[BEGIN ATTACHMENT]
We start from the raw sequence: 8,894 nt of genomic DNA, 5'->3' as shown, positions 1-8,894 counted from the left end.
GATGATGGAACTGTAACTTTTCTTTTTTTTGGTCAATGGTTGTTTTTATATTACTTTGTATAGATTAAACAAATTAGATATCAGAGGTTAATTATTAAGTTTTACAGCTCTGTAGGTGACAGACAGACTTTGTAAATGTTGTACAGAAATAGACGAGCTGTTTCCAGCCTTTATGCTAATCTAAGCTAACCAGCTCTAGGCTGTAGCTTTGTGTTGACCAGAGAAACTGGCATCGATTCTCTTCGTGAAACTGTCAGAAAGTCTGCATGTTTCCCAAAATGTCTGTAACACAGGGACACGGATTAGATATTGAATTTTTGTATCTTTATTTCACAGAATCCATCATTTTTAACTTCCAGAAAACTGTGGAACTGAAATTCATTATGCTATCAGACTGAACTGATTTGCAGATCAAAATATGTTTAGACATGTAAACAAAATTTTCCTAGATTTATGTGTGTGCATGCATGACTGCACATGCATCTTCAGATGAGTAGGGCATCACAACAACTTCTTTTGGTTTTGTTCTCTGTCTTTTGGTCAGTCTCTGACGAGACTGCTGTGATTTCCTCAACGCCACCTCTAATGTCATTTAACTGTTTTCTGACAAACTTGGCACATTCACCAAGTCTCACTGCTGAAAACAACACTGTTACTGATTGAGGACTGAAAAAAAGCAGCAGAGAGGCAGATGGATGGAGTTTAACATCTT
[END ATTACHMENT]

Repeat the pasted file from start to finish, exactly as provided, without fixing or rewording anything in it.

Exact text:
We start from the raw sequence: 8,894 nt of genomic DNA, 5'->3' as shown, positions 1-8,894 counted from the left end.
GATGATGGAACTGTAACTTTTCTTTTTTTTGGTCAATGGTTGTTTTTATATTACTTTGTATAGATTAAACAAATTAGATATCAGAGGTTAATTATTAAGTTTTACAGCTCTGTAGGTGACAGACAGACTTTGTAAATGTTGTACAGAAATAGACGAGCTGTTTCCAGCCTTTATGCTAATCTAAGCTAACCAGCTCTAGGCTGTAGCTTTGTGTTGACCAGAGAAACTGGCATCGATTCTCTTCGTGAAACTGTCAGAAAGTCTGCATGTTTCCCAAAATGTCTGTAACACAGGGACACGGATTAGATATTGAATTTTTGTATCTTTATTTCACAGAATCCATCATTTTTAACTTCCAGAAAACTGTGGAACTGAAATTCATTATGCTATCAGACTGAACTGATTTGCAGATCAAAATATGTTTAGACATGTAAACAAAATTTTCCTAGATTTATGTGTGTGCATGCATGACTGCACATGCATCTTCAGATGAGTAGGGCATCACAACAACTTCTTTTGGTTTTGTTCTCTGTCTTTTGGTCAGTCTCTGACGAGACTGCTGTGATTTCCTCAACGCCACCTCTAATGTCATTTAACTGTTTTCTGACAAACTTGGCACATTCACCAAGTCTCACTGCTGAAAACAACACTGTTACTGATTGAGGACTGAAAAAAAGCAGCAGAGAGGCAGATGGATGGAGTTTAACATCTT